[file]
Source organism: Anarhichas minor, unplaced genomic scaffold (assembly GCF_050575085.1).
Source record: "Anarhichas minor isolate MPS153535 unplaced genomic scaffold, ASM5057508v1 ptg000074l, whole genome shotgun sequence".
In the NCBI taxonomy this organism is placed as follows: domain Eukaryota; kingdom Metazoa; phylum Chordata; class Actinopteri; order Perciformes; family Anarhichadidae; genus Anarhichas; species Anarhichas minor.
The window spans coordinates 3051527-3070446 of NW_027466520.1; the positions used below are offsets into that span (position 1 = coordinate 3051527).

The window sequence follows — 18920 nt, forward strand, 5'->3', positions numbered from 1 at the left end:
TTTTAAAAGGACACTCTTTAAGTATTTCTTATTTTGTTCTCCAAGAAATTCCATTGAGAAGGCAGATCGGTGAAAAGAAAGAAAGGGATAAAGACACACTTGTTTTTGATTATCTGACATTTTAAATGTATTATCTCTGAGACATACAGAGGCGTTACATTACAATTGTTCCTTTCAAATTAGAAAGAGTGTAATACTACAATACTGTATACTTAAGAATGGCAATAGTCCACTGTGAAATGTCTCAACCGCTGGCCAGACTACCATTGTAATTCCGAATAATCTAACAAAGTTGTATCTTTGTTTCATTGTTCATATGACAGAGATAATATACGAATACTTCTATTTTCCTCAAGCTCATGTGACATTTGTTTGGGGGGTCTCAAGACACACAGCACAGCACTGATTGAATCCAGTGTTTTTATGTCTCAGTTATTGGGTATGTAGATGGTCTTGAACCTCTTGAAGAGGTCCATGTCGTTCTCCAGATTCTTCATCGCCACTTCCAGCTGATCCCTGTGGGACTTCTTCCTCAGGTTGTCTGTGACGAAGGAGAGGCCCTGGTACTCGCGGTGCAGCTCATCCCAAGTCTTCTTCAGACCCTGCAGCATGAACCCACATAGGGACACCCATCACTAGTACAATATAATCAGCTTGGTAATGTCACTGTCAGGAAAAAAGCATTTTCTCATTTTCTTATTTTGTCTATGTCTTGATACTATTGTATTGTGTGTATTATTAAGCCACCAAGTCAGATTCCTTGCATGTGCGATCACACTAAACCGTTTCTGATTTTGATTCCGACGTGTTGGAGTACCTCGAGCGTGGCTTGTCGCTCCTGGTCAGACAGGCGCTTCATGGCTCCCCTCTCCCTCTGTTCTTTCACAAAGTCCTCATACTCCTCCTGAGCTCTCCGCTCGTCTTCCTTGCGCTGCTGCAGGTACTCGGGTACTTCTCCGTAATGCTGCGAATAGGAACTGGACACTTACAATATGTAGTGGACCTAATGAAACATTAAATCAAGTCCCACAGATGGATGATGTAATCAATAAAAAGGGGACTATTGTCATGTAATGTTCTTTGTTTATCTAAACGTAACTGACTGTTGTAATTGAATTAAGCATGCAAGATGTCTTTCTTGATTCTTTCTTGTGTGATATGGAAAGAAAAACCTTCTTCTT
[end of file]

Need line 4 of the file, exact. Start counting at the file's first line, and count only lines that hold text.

The window spans coordinates 3051527-3070446 of NW_027466520.1; the positions used below are offsets into that span (position 1 = coordinate 3051527).